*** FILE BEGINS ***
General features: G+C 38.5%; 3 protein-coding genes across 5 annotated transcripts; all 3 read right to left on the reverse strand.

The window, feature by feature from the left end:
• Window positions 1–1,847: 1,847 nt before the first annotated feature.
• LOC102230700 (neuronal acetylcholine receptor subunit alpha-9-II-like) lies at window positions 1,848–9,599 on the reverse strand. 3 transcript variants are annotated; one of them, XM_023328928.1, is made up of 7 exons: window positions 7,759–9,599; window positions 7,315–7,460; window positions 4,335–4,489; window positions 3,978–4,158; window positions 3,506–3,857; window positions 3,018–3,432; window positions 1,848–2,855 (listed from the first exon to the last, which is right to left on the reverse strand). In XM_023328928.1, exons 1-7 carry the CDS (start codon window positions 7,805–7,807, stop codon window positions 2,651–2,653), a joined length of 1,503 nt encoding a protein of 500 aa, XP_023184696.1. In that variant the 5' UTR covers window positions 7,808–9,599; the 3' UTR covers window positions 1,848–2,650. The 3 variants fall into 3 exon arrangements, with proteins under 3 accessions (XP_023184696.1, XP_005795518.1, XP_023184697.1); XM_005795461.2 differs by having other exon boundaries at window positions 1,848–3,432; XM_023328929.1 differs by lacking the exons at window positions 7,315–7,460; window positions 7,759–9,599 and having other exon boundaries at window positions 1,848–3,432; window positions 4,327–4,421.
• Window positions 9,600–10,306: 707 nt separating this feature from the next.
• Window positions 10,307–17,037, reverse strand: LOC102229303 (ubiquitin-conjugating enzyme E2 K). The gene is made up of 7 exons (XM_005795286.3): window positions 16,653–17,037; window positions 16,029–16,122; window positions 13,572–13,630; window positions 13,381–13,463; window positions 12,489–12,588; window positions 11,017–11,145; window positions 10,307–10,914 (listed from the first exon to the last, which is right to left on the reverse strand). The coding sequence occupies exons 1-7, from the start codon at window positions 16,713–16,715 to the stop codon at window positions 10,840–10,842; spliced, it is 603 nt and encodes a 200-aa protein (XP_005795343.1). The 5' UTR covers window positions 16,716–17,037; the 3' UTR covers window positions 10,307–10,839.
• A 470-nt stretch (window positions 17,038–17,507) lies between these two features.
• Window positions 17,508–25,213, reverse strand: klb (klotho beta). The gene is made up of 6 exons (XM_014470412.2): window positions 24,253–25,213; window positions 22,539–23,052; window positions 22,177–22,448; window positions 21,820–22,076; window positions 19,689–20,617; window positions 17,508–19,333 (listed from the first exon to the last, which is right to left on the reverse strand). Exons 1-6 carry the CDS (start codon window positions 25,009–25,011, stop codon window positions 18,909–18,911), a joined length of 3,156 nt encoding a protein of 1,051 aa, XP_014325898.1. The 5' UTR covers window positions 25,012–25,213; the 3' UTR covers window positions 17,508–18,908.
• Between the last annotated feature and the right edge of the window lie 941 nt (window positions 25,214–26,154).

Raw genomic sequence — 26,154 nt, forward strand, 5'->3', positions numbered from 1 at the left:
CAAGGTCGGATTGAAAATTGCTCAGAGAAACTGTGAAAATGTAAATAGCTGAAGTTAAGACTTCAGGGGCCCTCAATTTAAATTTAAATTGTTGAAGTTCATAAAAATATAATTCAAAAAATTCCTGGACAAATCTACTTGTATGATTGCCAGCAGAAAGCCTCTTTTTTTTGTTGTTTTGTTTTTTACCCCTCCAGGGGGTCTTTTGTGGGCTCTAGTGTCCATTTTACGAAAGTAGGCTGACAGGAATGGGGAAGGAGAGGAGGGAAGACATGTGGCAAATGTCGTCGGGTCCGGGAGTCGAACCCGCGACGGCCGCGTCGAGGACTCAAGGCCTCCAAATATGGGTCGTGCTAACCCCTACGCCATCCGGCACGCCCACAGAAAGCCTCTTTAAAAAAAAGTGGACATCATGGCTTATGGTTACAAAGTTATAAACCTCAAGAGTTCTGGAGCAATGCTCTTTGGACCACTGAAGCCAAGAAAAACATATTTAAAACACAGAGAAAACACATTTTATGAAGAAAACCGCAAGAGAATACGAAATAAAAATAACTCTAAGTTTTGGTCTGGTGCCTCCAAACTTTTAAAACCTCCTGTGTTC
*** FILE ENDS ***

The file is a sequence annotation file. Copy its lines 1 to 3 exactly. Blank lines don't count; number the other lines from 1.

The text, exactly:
General features: G+C 38.5%; 3 protein-coding genes across 5 annotated transcripts; all 3 read right to left on the reverse strand.

The window, feature by feature from the left end:
• Window positions 1–1,847: 1,847 nt before the first annotated feature.